A debate on Israel at the Oxford Union took place on Tuesday without any of the scheduled speakers, after a row over the make-up of the panel.
Three of the academic community's most vocal critics of Israel — Israelis Avi Shlaim and Ilan Pappe, and Palestinian writer Ghada Karmi — were due to propose the motion: "This House believes that one state is the only solution to the Israel-Palestine conflict."
But members of the Jewish community, including Harvard professor Alan Dershowitz and Peace Now UK co-chair Paul Usiskin, complained to the Union that it had given the anti-Israel side a "fourth voice" by having US political scientist Norman Finkelstein in the pro-Israel team, which also comprised Peter Tatchell and Northern Irish politician Lord Trimble.
Dr Finkelstein, who recently lost tenure at Chicago's De Paul University in a row over his views on the Holocaust, is "an extreme left-wing opponent of Israel" and provided a "covert ally" for the anti-Israel side, claimed Mr Usiskin.
Union president Luke Tryll withdrew the invitation to Dr Finkelstein, conceding that, with his presence "the debate would not be fair". He asked Mr Usiskin to stand in.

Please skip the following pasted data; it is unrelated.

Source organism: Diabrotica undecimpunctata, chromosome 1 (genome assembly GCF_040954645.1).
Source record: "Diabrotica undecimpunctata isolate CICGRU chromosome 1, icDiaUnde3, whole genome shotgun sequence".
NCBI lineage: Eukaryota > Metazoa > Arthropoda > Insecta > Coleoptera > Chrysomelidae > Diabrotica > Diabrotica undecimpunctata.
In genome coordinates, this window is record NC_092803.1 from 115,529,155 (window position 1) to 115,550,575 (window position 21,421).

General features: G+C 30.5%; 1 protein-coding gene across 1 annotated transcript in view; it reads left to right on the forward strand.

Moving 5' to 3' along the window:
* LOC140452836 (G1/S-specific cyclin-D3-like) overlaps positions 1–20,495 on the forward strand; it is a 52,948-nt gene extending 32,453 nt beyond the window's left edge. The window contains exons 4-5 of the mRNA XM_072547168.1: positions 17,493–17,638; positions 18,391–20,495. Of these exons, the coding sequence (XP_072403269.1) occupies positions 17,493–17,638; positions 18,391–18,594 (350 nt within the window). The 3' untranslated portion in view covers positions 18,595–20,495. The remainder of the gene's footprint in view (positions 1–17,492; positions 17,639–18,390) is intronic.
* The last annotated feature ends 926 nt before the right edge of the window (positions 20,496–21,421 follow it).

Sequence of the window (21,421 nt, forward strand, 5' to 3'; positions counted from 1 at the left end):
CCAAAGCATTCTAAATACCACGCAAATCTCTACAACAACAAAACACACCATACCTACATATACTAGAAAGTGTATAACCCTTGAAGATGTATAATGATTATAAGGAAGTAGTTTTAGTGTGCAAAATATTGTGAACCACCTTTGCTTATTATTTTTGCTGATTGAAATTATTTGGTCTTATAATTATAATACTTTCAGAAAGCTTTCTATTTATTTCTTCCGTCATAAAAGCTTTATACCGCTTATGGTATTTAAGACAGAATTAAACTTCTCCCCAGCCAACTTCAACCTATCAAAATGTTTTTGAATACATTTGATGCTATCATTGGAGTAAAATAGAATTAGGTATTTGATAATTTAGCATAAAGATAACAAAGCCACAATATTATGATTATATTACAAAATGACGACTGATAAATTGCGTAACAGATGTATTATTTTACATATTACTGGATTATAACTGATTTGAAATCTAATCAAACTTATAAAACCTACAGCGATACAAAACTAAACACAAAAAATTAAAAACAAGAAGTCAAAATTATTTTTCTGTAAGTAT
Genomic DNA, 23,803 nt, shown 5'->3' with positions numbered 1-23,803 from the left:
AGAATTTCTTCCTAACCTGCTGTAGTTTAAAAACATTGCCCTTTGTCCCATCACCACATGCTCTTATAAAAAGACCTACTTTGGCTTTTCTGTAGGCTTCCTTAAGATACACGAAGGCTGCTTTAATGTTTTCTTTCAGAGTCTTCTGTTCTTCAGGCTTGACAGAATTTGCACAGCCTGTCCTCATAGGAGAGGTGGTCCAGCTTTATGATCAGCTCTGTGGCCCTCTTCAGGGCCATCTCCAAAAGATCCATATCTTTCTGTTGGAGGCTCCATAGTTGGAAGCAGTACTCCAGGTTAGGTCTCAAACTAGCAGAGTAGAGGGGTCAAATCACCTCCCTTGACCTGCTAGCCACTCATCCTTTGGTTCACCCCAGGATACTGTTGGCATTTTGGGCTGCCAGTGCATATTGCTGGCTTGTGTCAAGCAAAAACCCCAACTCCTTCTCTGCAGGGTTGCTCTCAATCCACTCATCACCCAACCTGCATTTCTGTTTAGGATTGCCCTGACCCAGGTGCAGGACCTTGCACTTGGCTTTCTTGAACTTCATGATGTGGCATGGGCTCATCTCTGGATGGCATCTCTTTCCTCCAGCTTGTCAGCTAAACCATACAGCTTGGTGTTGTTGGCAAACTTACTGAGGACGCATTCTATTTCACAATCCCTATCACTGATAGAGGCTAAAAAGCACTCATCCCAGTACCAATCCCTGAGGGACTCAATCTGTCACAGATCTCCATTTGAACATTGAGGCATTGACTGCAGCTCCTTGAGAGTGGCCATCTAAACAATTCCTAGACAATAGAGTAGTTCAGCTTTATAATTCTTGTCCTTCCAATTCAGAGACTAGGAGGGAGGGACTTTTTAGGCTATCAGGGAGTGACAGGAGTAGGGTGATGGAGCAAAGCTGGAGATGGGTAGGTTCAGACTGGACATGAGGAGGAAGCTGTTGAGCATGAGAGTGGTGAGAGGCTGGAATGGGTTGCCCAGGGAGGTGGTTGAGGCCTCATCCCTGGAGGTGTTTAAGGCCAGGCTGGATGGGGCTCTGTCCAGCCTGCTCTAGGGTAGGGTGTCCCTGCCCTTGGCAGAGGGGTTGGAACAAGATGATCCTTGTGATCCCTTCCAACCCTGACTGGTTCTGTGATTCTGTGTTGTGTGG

Dr Finkelstein said that the union had "shamefully capitulated" to the "bullying tactics" of Prof Dershowitz who, he claimed, is "determined to hound me out of public life". Mr Tatchell then pulled out over the Finkelstein issue, saying: "I don't agree with Norman on some things but I know of nothing he has said to justify his invitation being withdrawn.
"The attempt to ban him goes against the principles of free speech that the Oxford Union claims to defend."
Lord Trimble also withdrew, due to "diary pressure".
Dr Shlaim, who was due to speak against Dr Finkelstein, wrote to Mr Tryll saying: "Disinviting a speaker raises questions about the Oxford Union's commitment to free speech. Unless the invitation to Norman Finkelstein is renewed, I will not take part."
He and the others then pulled out, leaving just Mr Usiskin to debate with five union members. Mr Usiskin, who won the debate 191 votes to 60, said he believed they acted because their chances of winning were weakened.